Could the new technologies facilitate access to electricity? In Latin America and the Caribbean, there are around 31 million people without access to the commercial electricity grid. Of these, some 11 million subscribe to mobile telephony services. In other words, many Latin Americans have a telephone but no place to recharge it. What role could the mobile telephone industry play? Are there sustainable business models in all this?
In 2013, the Mobile Enabled Community Services Programme of the GSMA, the international association of mobile operators, with the support of the Multilateral Investment Fund (MIF) of the Group of the Inter-American Development Bank (IDB), decided to evaluate this matter in the aforementioned regions. The result of that initiative was the report entitled “Beyond coverage: the opportunity for mobile operators to improve access to energy in Latin America”, whose study case focuses on the Nicaraguan market, based on the Movistar network in that country.
How can mobile operators facilitate access to energy?
- The operators’ infrastructure or mobile telephony base stations: if the electricity grid is extended to these, electrical connection can be expanded to a concentrated core of adjacent buildings; or, if the station has its own, autonomous energy system (based on renewable or non-renewable energies), the surplus energy can be used to provide basic services for nearby communities.
- The mobile operator’s distribution channels, i.e. the stores and certain points of sale, can be taken advantage of to reach those who are most cut off people and to distribute energy, for example by means of the commercialisation of portable mobile chargers using solar energy.
- The technologies of payment via the mobile are leading to the appearance of new business models, known as “Pay As You Go”. This means that, for people on low incomes, access to energy is simpler as they can pay for it using services such as payment by SMS or mobile money.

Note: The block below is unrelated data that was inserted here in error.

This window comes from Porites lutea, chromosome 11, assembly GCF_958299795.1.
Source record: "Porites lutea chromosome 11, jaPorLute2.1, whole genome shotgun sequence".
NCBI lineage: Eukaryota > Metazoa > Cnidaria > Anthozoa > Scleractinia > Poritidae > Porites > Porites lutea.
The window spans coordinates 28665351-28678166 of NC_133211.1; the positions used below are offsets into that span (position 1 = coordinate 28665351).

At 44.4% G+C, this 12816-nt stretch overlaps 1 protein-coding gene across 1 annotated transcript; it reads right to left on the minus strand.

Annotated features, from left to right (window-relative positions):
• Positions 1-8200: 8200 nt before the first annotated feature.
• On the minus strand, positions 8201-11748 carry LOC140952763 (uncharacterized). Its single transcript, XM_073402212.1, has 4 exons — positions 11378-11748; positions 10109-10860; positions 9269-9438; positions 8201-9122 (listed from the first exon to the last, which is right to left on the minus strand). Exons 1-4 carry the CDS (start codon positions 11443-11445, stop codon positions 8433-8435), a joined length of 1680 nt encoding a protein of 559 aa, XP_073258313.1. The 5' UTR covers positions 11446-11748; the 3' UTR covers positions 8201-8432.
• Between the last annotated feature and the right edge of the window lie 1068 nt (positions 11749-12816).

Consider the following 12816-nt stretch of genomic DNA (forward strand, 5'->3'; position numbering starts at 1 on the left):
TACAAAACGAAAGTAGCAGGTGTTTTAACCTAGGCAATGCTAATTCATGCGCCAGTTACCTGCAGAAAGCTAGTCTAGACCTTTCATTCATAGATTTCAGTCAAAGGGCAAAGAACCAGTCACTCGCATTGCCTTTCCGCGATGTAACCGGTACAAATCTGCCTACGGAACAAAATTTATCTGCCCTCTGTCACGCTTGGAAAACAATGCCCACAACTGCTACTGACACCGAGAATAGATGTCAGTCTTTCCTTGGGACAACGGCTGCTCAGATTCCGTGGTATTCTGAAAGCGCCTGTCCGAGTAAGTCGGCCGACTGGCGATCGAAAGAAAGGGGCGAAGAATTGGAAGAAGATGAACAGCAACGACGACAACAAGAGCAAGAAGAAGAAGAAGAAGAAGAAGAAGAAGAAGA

The report reveals that the operators are focussing on the development of these mobile money platforms, as a way of providing consumers with advance payment solutions for the purchase of energy products and services, adapted to the amount of cash they have access to and their daily spending habits. This will help to reduce the high costs which families not connected to the grid are obliged to pay (kerosene, gasoil, batteries and payments to third parties).
Focussing on the study case in Nicaragua, its conclusions show that there is an opportunity for mobile operators to support access to energy services. 25% of the population does not have mobile coverage and 28% is not connected to the electricity grid, and it is estimated that a total of 1.45 million people do not have access to either the electricity grid or mobile coverage, which represents a significant opportunity for growth.
In this way, the mobile operators, including Telefónica could – says the GSMA – become an important agent in the access to electricity, the creation and development of new and innovative models of sustainable energy. Initiatives of this type will permit the operators to develop new business opportunities, take advantage of their infrastructure and, at the same time, resolve the energy needs of their customers through new Green services.
This study was promoted by Telefónica’s Climate Change and Energy Efficiency Office with the support of Movistar Nicaragua. You can download the report here: http://bit.ly/JYKJLQ